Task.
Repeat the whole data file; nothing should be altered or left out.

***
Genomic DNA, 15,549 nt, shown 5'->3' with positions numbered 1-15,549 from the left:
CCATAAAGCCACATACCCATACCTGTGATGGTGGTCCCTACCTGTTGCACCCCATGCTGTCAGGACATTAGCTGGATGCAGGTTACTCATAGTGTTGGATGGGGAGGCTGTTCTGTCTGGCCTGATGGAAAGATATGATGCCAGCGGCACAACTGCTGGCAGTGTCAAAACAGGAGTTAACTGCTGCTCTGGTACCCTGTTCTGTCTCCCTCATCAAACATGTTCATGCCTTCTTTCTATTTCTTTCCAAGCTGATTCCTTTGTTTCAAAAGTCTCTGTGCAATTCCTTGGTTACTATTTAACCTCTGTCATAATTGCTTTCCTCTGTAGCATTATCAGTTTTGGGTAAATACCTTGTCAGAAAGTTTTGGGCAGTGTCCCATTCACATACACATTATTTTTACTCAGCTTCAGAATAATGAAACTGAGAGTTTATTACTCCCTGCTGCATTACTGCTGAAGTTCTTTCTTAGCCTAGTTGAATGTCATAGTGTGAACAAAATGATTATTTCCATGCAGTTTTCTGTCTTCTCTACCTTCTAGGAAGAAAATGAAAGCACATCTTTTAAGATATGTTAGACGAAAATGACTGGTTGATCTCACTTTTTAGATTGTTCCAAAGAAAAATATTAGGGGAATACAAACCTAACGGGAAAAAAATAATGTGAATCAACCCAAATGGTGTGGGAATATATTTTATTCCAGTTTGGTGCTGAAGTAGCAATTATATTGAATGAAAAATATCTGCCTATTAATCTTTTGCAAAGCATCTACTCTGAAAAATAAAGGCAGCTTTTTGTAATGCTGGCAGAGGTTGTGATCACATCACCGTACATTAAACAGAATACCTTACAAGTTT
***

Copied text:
Genomic DNA, 15,549 nt, shown 5'->3' with positions numbered 1-15,549 from the left:
CCATAAAGCCACATACCCATACCTGTGATGGTGGTCCCTACCTGTTGCACCCCATGCTGTCAGGACATTAGCTGGATGCAGGTTACTCATAGTGTTGGATGGGGAGGCTGTTCTGTCTGGCCTGATGGAAAGATATGATGCCAGCGGCACAACTGCTGGCAGTGTCAAAACAGGAGTTAACTGCTGCTCTGGTACCCTGTTCTGTCTCCCTCATCAAACATGTTCATGCCTTCTTTCTATTTCTTTCCAAGCTGATTCCTTTGTTTCAAAAGTCTCTGTGCAATTCCTTGGTTACTATTTAACCTCTGTCATAATTGCTTTCCTCTGTAGCATTATCAGTTTTGGGTAAATACCTTGTCAGAAAGTTTTGGGCAGTGTCCCATTCACATACACATTATTTTTACTCAGCTTCAGAATAATGAAACTGAGAGTTTATTACTCCCTGCTGCATTACTGCTGAAGTTCTTTCTTAGCCTAGTTGAATGTCATAGTGTGAACAAAATGATTATTTCCATGCAGTTTTCTGTCTTCTCTACCTTCTAGGAAGAAAATGAAAGCACATCTTTTAAGATATGTTAGACGAAAATGACTGGTTGATCTCACTTTTTAGATTGTTCCAAAGAAAAATATTAGGGGAATACAAACCTAACGGGAAAAAAATAATGTGAATCAACCCAAATGGTGTGGGAATATATTTTATTCCAGTTTGGTGCTGAAGTAGCAATTATATTGAATGAAAAATATCTGCCTATTAATCTTTTGCAAAGCATCTACTCTGAAAAATAAAGGCAGCTTTTTGTAATGCTGGCAGAGGTTGTGATCACATCACCGTACATTAAACAGAATACCTTACAAGTTT